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Top 10 great-sounding amplifiers from $40 to $450

If you crave great sound, you need a great amp. Eight of these 10 amps are priced under $300!

Steve Guttenberg
Ex-movie theater projectionist Steve Guttenberg has also worked as a high-end audio salesman, and as a record producer. Steve currently reviews audio products for CNET and works as a freelance writer for Stereophile.
Steve Guttenberg
4 min read
Jolida FX-10 Integrated Amplifier Jolida

This Top-10 list of great-sounding solid-state and vacuum-tube amplifiers includes headphone amps and vintage models. Most are light on features, so if you need autosetup, GUI menus, AirPlay, iPod/iPhone/iPad compatibility, home networking, HD Radio, Bluetooth, HDMI switching, digital-to-analog converters, Dolby and DTS processors, that's not the main plan. The focus is on amps that provide the maximum sound quality for a minimal investment, but I included one receiver with some of those goodies.

I'll do a top-10 affordable speaker list soon.

Dayton Audio DTA-1 Amplifier ($40)

It weighs almost nothing, looks cheap and flimsy, but Dayton's Class T amps have developed a strong following for one really good reason: people really love the sound. The DTA-1 puts out 15 watts a channel and has a mini 3.5mm analog input jack on its rear end. It's also nice and little, just 2 inches by 6.3 inches by 3.3 inches. The DTA-1 T-amp can run on 8 AA batteries or the included power supply.

Electric Avenues PA2V2 Portable Headphone Amplifier ($60)

Gary Ali has hand-built well over 8,000 Portable Pocket Amplifiers since 2004. He now sells the Version 2 model, the PA2V2, for $60, and that price includes shipping charges (he's in Toronto). You can use the amp with a laptop, TV, radio, iPod, MP3 player, or gaming system. I used the PA2V2 running off my iPod Classic's line-out multipin connector, with a CablePro Right Angle iPod Dock to 3.5mm plug. It sounds amazing for the money!

Dayton Audio DTA-1 Amplifier Parts Express
The Electric Avenues PA2V2 Portable Headphone Amp Electric Avenues

NAD 3020 Integrated Amplifier (used prices range from $50-$300)

I recently bought a 31-year-old NAD 3020 integrated amplifier on eBay for $66. It was rated at just 20 watts per channel into 8 ohms, but it can deliver as much as 58 watts into 4 ohms, and 72 watts into 2-ohm speakers! I doubt any of today's $1,000 receivers can handle low impedance (4 or less ohm) or difficult to drive speakers as well as the 3020 can. It has a terrific-sounding phono preamplifier, so the 3020 is ideal for serious vinyl buyers on a budget.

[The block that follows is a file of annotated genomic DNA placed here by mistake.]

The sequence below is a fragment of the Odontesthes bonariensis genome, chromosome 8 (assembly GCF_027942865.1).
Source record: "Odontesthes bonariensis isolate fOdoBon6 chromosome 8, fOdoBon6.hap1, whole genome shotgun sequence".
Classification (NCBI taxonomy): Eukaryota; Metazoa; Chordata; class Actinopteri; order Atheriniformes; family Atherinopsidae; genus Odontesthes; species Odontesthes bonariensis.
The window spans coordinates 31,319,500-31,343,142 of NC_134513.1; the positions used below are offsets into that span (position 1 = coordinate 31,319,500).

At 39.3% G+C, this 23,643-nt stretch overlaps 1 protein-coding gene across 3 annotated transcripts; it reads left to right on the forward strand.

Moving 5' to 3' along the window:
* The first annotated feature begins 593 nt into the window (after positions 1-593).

Sherwood RX-4105 Stereo Receiver ($120)

Yes, they still make stereo receivers. This 100-watt-per-channel receiver won't wow you with an overstuffed features list or a dazzling LCD display, but it seems well-built. It weighs nearly 20 pounds, more than most $300 5.1 channel AV receivers with the same power rating. You might wonder how that can possibly be, but the answer is simple: the AV receiver manufacturers are overly optimistic about their power ratings. Amazon currently sells the Sherwood for $91.77.

Topping TP30 Headphone & Speaker Amplifier ($129)

The Topping TP30 isn't just a headphone and speaker amplifier, it also sports a built-in USB digital-to-analog converter! The amp delivers 15 watts per channel to 4-ohm-rated speakers (10 watts into 8 ohms), and has a 3.5mm headphone jack on the front panel. With its extruded aluminum chassis, thick machined front panel, and solid-metal volume control knob, the TP30 wouldn't look out of place in a high-end desktop system. I use this one on a daily basis.

Bottlehead Crack Headphone Amplifier ($219)

The Bottlehead Crack Headphone Amplifier is an awesome-sounding vacuum tube design. Not just good for the money; if it was four or five times as expensive, I'd still love the sound. The $219 price is for the build-it-yourself kit version, which is the way most people buy them. Bottlehead also sells assembled Cracks for $369.

Onkyo TX-8255 Stereo Receiver ($249)

Rated at 50 watts per channel, the TX-8255 sports "A" and "B" speaker output connectors and can handle difficult to drive 4-ohm rated speakers. If you're getting into vinyl, the TX-8255 has you covered with a phono preamp. Hook up a turntable and you're good to go. Amazon sells Onkyo's TX-8255 stereo receiver for $155.

Dynaco ST-70 Tube Power Amplifier (used prices range from $300 on up)

Designed by David Hafler in 1959, the stereo 35-watt-per-channel tube amp is legendary for its sound quality. It sold in huge numbers, so it's not all that hard to find working ST-70s today. The design is easy to modify; a lot of surviving units have been done over. If you want classic tube sound on the cheap, a Dyna Stereo 70 would be a good place to start. I owned one in the 1980s and really loved it.

Bottlehead Crack Headphone Amplifier Steve Guttenberg

Denon AVR-1712 AV Receiver ($399)

The Editors' Choice Denon AVR-1912 receiver is a wee bit too expensive to fit in here, so I opted instead for the very similar AVR-1712. Both receivers are loaded with features, so if that's a biggie for you, and still want decent home theater sound, pick up one of these Denon receivers.

Jolida FX10 Integrated Tube Amplifier ($450)

It may be just a 10-watt-per-channel stereo amplifier, but with theJolida FX10's blue LEDs lighting up the EL-84 power tubes and 12AX7 small signal tubes in the glass case, the little amp looks especially cool at night. The brushed aluminum chassis and safety-glass tube cover are a big step up quality-wise from what you find on similarly priced AV receivers. And with the right speakers, the sound will be a lot more musical than what you'll hear from a receiver. Ten watts can surprise you.